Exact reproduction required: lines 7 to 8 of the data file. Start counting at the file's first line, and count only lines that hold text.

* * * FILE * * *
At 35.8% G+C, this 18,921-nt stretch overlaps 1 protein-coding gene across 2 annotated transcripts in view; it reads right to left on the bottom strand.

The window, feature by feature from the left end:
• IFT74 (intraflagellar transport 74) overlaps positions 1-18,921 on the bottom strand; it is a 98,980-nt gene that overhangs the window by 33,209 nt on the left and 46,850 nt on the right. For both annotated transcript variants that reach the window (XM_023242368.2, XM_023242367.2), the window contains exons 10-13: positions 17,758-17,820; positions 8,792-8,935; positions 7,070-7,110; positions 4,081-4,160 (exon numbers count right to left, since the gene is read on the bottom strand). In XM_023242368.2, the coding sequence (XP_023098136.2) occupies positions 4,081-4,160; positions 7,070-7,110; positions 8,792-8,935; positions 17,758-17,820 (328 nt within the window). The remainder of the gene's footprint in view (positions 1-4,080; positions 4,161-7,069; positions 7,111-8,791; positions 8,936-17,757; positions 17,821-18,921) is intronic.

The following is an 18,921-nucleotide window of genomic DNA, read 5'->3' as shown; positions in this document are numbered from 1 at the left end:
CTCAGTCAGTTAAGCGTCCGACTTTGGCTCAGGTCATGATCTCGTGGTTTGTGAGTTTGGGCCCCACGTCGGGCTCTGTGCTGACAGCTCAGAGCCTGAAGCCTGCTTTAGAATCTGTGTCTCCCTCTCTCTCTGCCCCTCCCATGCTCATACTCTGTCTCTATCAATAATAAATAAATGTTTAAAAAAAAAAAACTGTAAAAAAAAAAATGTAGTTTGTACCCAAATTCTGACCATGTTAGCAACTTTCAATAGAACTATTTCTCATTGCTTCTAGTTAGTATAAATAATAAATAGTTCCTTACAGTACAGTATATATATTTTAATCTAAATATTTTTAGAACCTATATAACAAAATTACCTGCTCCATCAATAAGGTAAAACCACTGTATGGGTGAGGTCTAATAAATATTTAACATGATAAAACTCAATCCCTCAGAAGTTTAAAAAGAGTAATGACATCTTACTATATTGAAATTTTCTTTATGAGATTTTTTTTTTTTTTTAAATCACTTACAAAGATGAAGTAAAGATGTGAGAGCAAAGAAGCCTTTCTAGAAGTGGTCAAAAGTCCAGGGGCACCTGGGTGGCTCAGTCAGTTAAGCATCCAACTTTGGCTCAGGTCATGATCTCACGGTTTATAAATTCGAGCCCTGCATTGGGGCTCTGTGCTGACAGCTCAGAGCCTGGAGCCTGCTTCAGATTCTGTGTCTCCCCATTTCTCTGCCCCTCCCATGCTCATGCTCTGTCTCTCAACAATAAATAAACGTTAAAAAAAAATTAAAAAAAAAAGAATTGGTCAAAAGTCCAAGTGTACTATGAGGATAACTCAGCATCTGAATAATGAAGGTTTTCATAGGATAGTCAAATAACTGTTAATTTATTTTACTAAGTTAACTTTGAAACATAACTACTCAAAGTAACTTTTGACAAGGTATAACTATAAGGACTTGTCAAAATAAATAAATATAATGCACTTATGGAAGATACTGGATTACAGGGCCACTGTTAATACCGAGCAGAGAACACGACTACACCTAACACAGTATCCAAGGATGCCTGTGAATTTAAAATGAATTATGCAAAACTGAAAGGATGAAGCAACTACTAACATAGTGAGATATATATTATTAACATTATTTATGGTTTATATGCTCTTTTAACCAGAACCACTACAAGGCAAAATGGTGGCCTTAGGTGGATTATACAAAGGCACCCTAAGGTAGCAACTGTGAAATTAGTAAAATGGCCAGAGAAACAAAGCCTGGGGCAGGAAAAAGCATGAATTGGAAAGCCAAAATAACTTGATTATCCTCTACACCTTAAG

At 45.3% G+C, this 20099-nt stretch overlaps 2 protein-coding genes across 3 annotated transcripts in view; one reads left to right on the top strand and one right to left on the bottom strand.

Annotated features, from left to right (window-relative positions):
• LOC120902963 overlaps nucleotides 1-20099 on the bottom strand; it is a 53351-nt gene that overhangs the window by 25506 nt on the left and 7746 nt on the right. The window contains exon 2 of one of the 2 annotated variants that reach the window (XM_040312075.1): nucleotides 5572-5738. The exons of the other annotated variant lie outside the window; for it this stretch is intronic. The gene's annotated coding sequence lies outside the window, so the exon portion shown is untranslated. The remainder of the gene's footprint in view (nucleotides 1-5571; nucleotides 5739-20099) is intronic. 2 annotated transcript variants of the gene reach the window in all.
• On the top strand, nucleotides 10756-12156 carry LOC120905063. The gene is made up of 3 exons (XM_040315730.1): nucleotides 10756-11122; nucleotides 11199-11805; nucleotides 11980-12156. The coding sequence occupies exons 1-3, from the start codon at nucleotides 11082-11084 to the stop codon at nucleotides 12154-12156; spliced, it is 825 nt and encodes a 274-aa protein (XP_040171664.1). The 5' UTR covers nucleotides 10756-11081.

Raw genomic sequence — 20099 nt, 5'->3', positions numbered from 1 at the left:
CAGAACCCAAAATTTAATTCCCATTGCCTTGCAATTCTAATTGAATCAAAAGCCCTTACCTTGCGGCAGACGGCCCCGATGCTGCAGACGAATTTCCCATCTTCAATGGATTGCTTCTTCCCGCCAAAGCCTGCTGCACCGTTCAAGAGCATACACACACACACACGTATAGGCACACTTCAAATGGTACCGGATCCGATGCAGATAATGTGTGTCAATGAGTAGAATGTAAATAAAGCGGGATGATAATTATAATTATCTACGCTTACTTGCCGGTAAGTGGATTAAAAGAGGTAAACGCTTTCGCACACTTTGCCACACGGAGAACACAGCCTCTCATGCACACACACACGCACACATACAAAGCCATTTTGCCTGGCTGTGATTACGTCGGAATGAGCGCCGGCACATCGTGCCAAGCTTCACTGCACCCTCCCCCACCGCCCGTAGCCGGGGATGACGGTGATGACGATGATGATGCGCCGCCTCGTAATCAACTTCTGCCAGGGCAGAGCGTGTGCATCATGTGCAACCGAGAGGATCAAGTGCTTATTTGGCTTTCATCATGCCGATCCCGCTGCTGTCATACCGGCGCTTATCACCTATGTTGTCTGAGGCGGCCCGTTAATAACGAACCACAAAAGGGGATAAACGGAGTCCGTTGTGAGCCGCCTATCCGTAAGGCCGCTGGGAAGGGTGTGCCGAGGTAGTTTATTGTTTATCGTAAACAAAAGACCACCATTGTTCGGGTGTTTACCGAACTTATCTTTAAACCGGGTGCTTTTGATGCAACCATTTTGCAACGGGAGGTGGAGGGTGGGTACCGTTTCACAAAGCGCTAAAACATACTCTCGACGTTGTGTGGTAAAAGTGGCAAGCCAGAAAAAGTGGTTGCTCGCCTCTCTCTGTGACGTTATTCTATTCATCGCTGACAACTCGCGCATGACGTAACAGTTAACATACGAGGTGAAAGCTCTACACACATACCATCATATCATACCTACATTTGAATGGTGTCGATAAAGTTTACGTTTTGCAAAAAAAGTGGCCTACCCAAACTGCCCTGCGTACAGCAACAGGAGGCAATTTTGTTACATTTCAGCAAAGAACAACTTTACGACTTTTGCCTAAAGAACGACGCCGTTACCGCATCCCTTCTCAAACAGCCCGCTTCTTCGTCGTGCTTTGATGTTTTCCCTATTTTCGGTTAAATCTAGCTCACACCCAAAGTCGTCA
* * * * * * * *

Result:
Annotated features, from left to right (window-relative positions):
• LOC120902963 overlaps nucleotides 1-20099 on the bottom strand; it is a 53351-nt gene that overhangs the window by 25506 nt on the left and 7746 nt on the right. The window contains exon 2 of one of the 2 annotated variants that reach the window (XM_040312075.1): nucleotides 5572-5738. The exons of the other annotated variant lie outside the window; for it this stretch is intronic. The gene's annotated coding sequence lies outside the window, so the exon portion shown is untranslated. The remainder of the gene's footprint in view (nucleotides 1-5571; nucleotides 5739-20099) is intronic. 2 annotated transcript variants of the gene reach the window in all.